Study objectives: To define characteristics of surgically curable, early cancers of the lung, we retrospectively studied relationships between thin-section CT (TS-CT) scans, pathologic features, and outcome data in 287 patients with resected small-diameter (< 20 mm) peripheral lung carcinoma. Cases included 260 adenocarcinomas, 16 squamous cell carcinomas, 6 small cell carcinomas, 3 large cell carcinomas, and 2 others.
Measurements and results: All tumors were classified by tumor shadow disappearance rate (TDR) on TS-CT as having either an "air-containing" or "solid-density" pattern. Adenocarcinomas are typically classified into these patterns. Air-containing patterns (n = 136) showed 1% pleural involvement and 2% vascular invasion, with no lymphatic permeation by pathology. Solid-density patterns (n = 124) showed 34% pleural involvement, 42% vascular invasion, and 29% lymphatic permeation. No cases of relapse or death were observed in cases with the air-containing pattern, in contrast to the high relapse and death rate in solid-density cases (p < 0.0001). All non-adenocarcinoma cases (n = 25) had a solid-density pattern, with 4% pleural involvement, 52% vascular invasion, and 44% lymphatic permeation. The overall 5-year survival rate for non-adenocarcinoma was 60%, similar to that for solid-density adenocarcinoma.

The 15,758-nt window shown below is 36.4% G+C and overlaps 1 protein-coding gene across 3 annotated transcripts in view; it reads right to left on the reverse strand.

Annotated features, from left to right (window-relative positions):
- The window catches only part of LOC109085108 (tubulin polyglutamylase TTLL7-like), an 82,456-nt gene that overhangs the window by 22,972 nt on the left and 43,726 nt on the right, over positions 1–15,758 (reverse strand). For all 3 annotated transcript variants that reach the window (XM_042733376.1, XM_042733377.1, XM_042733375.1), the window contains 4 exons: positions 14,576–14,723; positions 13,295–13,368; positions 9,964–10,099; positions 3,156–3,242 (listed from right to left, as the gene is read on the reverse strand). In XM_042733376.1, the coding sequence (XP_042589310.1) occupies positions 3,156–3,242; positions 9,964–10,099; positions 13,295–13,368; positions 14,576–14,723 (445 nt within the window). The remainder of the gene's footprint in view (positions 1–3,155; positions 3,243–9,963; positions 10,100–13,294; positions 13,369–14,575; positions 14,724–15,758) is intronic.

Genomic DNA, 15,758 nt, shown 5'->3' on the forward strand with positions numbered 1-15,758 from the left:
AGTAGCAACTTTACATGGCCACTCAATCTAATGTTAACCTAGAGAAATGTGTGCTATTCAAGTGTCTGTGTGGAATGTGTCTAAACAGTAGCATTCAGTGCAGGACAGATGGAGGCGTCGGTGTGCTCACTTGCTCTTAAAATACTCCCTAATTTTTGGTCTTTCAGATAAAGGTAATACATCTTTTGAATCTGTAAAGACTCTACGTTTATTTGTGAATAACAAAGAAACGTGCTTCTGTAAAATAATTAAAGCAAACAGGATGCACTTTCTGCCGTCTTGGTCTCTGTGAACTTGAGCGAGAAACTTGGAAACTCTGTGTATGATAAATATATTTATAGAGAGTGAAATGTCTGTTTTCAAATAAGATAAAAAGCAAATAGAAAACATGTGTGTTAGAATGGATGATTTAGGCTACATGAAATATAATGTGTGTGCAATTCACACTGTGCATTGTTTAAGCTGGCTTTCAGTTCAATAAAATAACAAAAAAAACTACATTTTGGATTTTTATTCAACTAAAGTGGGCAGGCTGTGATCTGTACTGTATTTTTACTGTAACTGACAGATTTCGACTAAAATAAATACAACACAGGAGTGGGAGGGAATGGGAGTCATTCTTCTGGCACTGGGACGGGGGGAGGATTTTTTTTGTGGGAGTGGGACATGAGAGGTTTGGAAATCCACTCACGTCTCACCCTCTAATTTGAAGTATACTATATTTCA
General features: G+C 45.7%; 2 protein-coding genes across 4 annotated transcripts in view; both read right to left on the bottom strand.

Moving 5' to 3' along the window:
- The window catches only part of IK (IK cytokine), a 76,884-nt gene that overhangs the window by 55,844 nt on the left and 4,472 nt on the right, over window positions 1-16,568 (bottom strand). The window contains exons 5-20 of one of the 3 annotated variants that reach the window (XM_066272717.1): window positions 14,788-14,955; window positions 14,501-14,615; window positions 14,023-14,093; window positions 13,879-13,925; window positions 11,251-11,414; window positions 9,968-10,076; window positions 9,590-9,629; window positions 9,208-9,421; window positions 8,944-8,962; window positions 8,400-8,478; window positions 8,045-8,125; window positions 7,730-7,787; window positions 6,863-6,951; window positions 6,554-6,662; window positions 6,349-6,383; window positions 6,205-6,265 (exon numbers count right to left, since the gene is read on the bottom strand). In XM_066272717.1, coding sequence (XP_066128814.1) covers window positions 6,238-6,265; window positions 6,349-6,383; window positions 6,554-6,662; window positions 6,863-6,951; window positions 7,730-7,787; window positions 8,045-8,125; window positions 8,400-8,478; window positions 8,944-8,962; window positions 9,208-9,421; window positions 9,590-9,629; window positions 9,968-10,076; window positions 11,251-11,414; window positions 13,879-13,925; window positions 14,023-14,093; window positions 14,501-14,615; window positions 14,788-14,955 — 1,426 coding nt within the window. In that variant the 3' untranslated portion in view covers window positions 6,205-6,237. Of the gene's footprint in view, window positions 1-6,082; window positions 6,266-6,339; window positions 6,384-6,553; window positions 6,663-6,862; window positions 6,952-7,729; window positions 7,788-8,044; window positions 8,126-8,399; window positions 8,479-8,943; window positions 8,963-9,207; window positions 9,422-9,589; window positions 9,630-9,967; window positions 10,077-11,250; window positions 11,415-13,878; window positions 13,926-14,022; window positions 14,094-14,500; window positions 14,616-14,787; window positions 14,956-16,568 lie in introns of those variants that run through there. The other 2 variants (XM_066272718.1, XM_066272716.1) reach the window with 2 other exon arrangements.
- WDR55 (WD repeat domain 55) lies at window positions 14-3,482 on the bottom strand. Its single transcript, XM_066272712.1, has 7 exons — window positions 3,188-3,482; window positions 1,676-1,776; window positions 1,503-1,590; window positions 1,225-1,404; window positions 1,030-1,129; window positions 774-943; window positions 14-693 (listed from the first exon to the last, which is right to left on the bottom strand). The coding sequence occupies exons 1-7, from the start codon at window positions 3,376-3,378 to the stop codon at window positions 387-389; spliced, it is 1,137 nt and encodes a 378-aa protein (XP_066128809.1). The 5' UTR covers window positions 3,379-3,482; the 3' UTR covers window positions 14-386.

Conclusions: When peripheral lung cancers < 20 mm in diameter show air-containing patterns on TS-CT images, surgical outcomes may be favorable with curable disease.